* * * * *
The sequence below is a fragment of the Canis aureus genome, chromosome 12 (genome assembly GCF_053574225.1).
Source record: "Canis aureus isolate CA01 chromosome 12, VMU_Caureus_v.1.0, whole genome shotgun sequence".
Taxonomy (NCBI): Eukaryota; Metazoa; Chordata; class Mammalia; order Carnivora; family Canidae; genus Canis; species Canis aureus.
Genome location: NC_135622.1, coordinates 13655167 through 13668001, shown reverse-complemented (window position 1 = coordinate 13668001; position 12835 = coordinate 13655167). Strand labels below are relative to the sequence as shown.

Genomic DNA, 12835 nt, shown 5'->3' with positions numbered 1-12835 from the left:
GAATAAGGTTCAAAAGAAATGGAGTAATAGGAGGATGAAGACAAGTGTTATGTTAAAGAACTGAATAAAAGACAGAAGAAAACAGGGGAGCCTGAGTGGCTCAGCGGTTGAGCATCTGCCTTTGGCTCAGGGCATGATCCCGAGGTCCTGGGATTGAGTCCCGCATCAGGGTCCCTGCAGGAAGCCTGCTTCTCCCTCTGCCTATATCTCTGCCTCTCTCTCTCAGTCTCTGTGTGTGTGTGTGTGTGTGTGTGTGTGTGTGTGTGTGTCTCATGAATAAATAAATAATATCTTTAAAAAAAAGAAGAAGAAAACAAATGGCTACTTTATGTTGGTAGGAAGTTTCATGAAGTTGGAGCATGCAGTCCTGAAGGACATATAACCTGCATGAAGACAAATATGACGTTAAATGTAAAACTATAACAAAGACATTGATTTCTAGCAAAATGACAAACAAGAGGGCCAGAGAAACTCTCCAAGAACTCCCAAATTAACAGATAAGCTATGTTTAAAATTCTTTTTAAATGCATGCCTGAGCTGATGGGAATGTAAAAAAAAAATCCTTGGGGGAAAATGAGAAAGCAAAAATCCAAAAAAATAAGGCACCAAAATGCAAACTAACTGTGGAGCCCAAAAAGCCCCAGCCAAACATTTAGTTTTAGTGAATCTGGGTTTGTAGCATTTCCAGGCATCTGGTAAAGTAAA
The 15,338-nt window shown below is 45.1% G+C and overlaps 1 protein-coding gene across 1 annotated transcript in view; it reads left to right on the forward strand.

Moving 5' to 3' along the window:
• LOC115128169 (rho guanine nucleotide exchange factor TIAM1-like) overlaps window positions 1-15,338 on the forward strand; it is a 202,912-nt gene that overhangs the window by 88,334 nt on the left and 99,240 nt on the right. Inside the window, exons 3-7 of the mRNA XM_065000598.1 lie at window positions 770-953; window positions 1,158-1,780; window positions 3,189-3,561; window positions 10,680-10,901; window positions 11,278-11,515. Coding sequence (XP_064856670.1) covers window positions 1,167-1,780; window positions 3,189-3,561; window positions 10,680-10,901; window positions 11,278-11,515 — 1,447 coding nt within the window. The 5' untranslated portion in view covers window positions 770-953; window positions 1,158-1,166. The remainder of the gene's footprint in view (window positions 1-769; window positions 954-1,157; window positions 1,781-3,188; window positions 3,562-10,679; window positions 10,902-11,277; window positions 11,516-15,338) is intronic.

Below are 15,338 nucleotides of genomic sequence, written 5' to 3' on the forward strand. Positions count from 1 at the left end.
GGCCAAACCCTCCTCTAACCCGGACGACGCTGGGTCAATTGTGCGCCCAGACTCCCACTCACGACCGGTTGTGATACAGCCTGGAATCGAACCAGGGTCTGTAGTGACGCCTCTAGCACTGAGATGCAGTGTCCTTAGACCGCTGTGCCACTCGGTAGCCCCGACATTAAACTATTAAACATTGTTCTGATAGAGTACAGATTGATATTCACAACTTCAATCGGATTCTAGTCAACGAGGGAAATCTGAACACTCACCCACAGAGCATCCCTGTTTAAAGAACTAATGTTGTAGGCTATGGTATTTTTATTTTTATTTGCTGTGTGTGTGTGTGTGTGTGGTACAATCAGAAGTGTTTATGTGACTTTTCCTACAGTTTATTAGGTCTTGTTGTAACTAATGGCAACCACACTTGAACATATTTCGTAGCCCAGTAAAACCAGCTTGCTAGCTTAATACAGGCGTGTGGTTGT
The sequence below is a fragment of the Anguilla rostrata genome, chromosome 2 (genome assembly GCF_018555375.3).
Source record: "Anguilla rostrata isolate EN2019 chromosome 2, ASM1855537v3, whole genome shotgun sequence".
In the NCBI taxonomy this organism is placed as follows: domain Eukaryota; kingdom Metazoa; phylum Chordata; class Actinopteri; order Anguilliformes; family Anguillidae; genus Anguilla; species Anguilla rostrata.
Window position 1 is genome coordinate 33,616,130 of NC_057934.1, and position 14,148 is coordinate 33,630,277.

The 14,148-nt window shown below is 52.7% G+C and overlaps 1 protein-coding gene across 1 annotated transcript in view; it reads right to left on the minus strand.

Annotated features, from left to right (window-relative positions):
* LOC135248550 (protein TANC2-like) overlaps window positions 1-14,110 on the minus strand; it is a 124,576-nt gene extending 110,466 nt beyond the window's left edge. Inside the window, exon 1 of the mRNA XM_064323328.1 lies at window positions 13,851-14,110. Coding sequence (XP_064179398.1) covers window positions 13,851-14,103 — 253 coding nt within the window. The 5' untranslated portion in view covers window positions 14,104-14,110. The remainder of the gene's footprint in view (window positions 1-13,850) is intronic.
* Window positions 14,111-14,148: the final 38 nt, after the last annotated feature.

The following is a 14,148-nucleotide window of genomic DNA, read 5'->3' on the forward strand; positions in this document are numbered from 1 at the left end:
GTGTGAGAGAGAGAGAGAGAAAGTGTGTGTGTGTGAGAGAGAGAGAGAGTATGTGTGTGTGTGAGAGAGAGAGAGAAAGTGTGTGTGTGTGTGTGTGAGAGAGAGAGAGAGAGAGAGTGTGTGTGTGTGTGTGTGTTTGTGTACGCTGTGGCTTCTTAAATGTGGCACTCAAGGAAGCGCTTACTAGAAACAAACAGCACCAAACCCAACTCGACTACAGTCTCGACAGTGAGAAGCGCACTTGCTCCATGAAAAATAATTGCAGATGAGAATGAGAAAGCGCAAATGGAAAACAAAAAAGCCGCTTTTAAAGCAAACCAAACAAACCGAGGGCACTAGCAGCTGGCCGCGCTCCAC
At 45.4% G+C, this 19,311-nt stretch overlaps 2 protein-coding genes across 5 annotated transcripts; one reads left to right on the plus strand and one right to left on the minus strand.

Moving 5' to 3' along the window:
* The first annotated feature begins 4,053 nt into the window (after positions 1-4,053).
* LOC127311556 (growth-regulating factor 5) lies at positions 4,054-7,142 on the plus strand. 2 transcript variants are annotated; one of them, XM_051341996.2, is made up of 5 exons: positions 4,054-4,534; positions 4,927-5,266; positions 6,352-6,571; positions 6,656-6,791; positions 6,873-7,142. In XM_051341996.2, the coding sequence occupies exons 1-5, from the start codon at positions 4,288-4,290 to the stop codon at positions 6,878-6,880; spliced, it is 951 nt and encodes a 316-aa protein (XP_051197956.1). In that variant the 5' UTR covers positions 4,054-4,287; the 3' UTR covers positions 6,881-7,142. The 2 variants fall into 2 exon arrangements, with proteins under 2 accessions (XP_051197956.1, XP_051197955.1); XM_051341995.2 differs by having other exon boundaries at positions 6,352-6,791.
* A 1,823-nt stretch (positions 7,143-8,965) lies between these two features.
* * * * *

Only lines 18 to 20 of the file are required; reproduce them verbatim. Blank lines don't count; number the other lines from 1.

* LOC135248550 (protein TANC2-like) overlaps window positions 1-14,110 on the minus strand; it is a 124,576-nt gene extending 110,466 nt beyond the window's left edge. Inside the window, exon 1 of the mRNA XM_064323328.1 lies at window positions 13,851-14,110. Coding sequence (XP_064179398.1) covers window positions 13,851-14,103 — 253 coding nt within the window. The 5' untranslated portion in view covers window positions 14,104-14,110. The remainder of the gene's footprint in view (window positions 1-13,850) is intronic.
* Window positions 14,111-14,148: the final 38 nt, after the last annotated feature.

The following is a 14,148-nucleotide window of genomic DNA, read 5'->3' on the forward strand; positions in this document are numbered from 1 at the left end: